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Every time a SpaceX rocket explodes, I wonder if we should tax the rich more | francine prose

EITHERA strong argument in favor of taxing the super-rich heavily is that billionaires often seem to have profoundly mistaken ideas about how to spend their money. They waste it on solid gold toilets or, like the Sacklers and Russian oligarchs who support Putin’s war, use it to do harm. They typically fund wildly expensive vanity projects that gratify their egos while solidifying their position as masters of the universe who are socially, economically, and physically isolated from the rest of us.

Among the most ambitious and widely publicized programs is the space station, SpaceX, which Elon Musk has built in the Texas Rio Grande Valley, not far from the Mexican border. Musk founded Space Exploration Technologies in 2002. His stated goal is to produce rockets capable of carrying 100 passengers and vast amounts of supplies and equipment into outer space, to explore the moon and, ultimately, Musk hopes, to colonize Mars. The first Falcon 1 rockets were tested in 2006. Twenty-six rockets were launched in 2023 alone.

The project made headlines recently when, on April 20, Starship, the largest rocket ever built, exploded over the Gulf of Mexico, 4 minutes after liftoff. Journalists and viewers followed the countdown with a kind of breathless excitement, and the so-called “unscheduled quick teardown” didn’t seem to matter much to the press, Musk, or his staff.

One kept hearing that success wasn’t really the problem for Musk, that in fact failure was success in the sense that it was (supposedly) a positive sign of progress. One could see footage of SpaceX employees cheering for the launch, their exuberance undiminished when the rocket exploded. Even some of Musk’s critics seem fascinated by the scope and hubris of his ambition to create a spacecraft that is reusable, like an airplane, without the costly and annoying tendency of a rocket to disintegrate on contact with light. terrestrial atmosphere.

Several weeks ago, at a party, I met a young woman whose family lives near Brownsville, Texas, not far from the launch site. She told me that SpaceX was, for local residents, a highly controversial and divisive project. She had brought new jobs to a poor and underemployed area, but now people had begun to complain that the ground around the launch pad was littered with bits of metal, shrapnel, and parts from engines that had not reached orbit. .

Although conservation groups have noted the negative effect on local flora and fauna and the fact that noise and light from the launches threaten the area’s delicate ecosystem, the FAA issued a 2014 report indicating that the rockets did not represent a significant environmental risk. This conclusion seems counter-intuitive at best, since what doesn’t go up must come down, somewhere. When the largest rocket ever made sank in the Gulf of Mexico, surely that must have come as a surprise to the fish.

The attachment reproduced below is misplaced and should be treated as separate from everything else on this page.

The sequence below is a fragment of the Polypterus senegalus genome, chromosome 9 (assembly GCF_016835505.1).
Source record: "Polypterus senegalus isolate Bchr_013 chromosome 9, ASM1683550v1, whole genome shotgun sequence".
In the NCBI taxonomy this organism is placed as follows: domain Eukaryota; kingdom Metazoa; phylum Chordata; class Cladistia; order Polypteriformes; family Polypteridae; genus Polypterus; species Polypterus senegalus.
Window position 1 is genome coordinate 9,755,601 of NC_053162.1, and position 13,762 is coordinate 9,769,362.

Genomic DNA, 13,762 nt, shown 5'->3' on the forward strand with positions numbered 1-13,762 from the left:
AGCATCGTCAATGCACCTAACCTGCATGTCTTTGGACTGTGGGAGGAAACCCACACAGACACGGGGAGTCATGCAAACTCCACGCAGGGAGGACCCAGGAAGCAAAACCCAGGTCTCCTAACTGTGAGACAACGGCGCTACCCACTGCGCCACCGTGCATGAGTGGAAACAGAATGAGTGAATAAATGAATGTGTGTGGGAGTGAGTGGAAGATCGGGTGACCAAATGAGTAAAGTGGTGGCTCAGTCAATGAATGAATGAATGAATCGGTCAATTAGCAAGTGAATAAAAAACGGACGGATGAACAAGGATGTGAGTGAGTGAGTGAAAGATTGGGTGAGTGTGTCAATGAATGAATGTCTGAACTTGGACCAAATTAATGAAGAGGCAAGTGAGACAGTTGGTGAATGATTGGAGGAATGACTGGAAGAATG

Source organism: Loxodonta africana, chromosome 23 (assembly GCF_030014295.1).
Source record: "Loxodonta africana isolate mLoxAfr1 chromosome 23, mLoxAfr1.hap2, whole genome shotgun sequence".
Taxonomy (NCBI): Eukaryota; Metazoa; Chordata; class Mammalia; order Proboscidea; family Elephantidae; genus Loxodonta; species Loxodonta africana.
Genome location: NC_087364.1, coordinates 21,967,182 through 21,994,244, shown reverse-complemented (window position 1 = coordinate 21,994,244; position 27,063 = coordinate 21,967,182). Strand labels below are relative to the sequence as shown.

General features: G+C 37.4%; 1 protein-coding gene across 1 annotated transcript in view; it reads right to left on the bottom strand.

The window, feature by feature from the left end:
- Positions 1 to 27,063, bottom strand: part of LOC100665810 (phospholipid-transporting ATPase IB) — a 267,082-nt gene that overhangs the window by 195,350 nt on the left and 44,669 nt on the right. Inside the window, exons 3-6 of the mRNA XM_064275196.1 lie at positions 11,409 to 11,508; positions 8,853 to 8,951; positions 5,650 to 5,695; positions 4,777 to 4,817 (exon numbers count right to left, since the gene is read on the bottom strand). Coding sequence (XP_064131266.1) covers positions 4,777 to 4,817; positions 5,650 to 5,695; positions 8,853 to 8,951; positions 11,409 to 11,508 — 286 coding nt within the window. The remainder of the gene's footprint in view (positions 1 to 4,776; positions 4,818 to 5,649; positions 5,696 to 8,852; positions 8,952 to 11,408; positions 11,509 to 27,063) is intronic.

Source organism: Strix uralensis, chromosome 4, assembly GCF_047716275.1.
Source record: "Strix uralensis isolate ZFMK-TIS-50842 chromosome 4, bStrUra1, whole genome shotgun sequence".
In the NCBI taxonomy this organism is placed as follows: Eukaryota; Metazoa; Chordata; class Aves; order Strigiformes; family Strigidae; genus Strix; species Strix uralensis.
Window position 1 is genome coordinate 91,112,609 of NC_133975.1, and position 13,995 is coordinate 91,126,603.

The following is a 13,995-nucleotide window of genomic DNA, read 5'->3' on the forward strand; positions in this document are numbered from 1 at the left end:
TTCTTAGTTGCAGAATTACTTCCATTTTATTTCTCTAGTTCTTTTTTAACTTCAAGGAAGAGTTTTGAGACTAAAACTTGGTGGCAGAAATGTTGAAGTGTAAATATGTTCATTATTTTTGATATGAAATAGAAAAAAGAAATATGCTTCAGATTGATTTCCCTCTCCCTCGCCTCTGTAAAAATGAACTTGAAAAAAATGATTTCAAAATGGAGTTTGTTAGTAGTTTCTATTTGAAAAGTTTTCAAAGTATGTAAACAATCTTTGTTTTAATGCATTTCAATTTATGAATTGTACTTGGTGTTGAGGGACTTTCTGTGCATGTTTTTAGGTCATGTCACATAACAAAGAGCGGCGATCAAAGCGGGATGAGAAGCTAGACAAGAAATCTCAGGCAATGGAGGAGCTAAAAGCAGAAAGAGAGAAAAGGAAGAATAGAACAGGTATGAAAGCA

However, that possibility remained largely unexplored and unreported by major news sources until April 21, when the New York Times published an article about the havoc that had been created in the wake of the latest launch. Windows were smashed in Port Isabel, Texas, 6 miles from the site. And the surrounding area has been covered in a layer of dust, grime, and debris.

It makes one wonder how the FAA came to its conclusion and who signed on to the project. In some areas, including the rural county where I live, it can take months or even years for homeowners to get a permit to build a garage for their car. But apparently a billionaire is allowed to pollute a small town and cause various native species to flee a particularly beautiful section of the Rio Grande Valley in search of a quieter, less disruptive new home. F Scott Fitzgerald said that the rich are different from you and me; I guess it’s naive to note that the wealthy also seem to have different zoning laws.

Those fresh-faced (and mostly young) people employed by Musk, cheering and high-fiving when the rocket launched, what do you think will happen to them? Do you think you are destined to hang out with the boss on Mars? Will their excitement dim when they find out that Elon Musk has used them to stage his interplanetary departure, along with 99 of his closest friends, when our planet is suffering the catastrophic effects of the climate crisis, a disaster that Musk and his minions will have to deal with? what to face? contributed?

It follows from the fascination of watching the rocket go up and then down to think about where those parts of the machine and all that rocket fuel go. And it’s an added buzz to watch the fortune burning in front of our eyes. It’s money that, if there were more oversight of how the super-rich party and extend their rule, could have been spent on, say, eradicating poverty, on education, housing, and health care, or on trying to solve any of the crises that come your way. we face, here and now, on our fragile and sick planet.



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